Home » Jazz Articles » Dave Liebman: What It Is - The Life of a Jazz Artist

Book Review

Dave Liebman: What It Is - The Life of a Jazz Artist


Sign in to view read count
What It Is: The Life of a Jazz Artist
Dave Liebman In Conversation with Lewis Porter
386 Pages
ISBN: 978-0810882034
Scarecrow Press

In life, there's them that are aware and them's that ain't. Them's that are aware are not necessarily better than them's that ain't; but in being aware, they're able to assess their own lives in a broader context and, perhaps, as they reach the later stages of life, truly comprehend their strengths and weaknesses, their successes and failures, their achievements and the things that may simply be beyond their reach. An outspoken artist who, in refusing to suffer fools at all rather than just lightly, has undoubtedly made the occasional enemy along the way for telling it like it is, saxophonist Dave Liebman's accomplishments are many. The first of his generation to receive the National Endowment for the Arts' (NEA) Jazz Masters Fellowship in 2011—placing him alongside others who were seminal influences and, in some cases, employers or musical collaborators, including trumpeter Miles Davis, saxophonist Wayne Shorter and drummer Jack DeJohnette—Liebman has also been awarded France's Order of Arts and Letters, an honorary Doctorate of Music from the Sibelius Academy in Helskini, Finland, Grammy Award nominations and plenty of placements in year-end "best of" lists and polls, including All About Jazz for Best Live Shows 2011 and Best Releases in 2011, 2010, 2009, 2008 and 2007.

Even these accolades aren't sufficient to truly build a picture of an artist whose high-energy, no-holds-barred attitude may be all-Brooklyn, but whose compassion and appreciation is clear to any who have taken the time to get to know his career through his nearly countless recordings, live performances, interviews like an in- depth 2011 All About Jazz feature, and copious writings at his own website and in books like A Chromatic Approach to Jazz Harmony and Melody (Advance Music, 1991) and Self Portrait of a Jazz Artist (Advance Music, 1988). In a world flooded with saxophonists, it would still be a challenge to find one who has worn so many hats and adapted so successfully to as many styles. Folks would be equally hard- pressed to find one as hard-working; e-mails with Liebman almost always include the closing signature, "Lieb on the road."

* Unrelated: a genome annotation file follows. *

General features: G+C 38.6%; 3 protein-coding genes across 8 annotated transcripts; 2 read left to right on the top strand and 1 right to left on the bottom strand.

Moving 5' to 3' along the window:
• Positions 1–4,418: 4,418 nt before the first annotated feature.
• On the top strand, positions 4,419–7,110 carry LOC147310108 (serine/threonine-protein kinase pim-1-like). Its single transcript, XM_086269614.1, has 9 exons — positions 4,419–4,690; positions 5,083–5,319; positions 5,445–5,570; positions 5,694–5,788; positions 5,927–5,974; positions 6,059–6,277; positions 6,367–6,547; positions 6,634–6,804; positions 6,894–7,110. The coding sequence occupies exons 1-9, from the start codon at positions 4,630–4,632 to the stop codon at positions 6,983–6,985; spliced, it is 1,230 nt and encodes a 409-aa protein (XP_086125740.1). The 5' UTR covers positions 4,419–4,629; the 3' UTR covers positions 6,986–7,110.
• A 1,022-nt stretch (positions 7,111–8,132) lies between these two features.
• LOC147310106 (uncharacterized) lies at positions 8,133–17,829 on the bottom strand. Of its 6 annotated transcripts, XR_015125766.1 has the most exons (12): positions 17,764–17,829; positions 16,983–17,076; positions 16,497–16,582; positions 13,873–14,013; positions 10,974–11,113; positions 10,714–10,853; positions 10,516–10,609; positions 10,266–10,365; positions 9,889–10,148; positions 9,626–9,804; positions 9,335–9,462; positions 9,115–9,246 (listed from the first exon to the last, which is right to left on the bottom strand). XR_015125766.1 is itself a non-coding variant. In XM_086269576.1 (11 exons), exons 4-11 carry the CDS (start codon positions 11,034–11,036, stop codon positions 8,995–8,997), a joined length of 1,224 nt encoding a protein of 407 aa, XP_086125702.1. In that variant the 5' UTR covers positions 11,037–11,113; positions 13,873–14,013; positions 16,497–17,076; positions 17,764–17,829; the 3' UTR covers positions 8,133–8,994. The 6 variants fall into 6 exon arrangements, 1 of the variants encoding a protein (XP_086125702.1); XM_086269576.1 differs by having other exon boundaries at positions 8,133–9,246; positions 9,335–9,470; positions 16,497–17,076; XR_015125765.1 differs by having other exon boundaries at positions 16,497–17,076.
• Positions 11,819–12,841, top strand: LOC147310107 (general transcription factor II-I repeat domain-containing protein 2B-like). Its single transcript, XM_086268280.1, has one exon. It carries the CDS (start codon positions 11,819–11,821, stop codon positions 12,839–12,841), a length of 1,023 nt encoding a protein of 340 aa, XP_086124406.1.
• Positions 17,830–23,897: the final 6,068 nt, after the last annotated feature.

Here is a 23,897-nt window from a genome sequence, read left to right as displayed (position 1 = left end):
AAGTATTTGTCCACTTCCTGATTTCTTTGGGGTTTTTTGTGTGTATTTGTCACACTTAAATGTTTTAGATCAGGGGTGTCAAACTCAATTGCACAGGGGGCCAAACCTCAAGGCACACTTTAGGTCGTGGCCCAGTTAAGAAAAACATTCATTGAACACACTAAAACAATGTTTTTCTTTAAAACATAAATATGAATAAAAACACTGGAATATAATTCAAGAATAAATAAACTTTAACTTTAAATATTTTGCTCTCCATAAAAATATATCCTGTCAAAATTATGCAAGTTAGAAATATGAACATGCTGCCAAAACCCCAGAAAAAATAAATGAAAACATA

Creating a full picture of who Liebman is and what he's accomplished is an ongoing and incremental process, where a great many pieces must be put together like a complex jigsaw puzzle, including keeping abreast of a travel schedule for recording, performing and education that would wither most musicians half the near-66 year-old saxophonist's age. Thankfully, What It Is: The Life of a Jazz Artist is a long- overdue career retrospective—albeit one of an artist who is still very much a work in progress—that helps bring all these pieces, if not exactly together, than at least on the same board where it's possible to draw a number of important conclusions. Rather than told in narrative style—either biographically or autobiographicallyWhat It is is effectively a 386-page interview, conducted by Lewis Porter, whose John Coltrane: His Life and Music (University of Michigan Press, 2000) is (rightfully) considered the definitive book on the saxophonist whose spirit has loomed so large over Liebman's entire career. How Coltrane became a catalyst for Liebman comes relatively early in the book, and says plenty about Liebman in the process: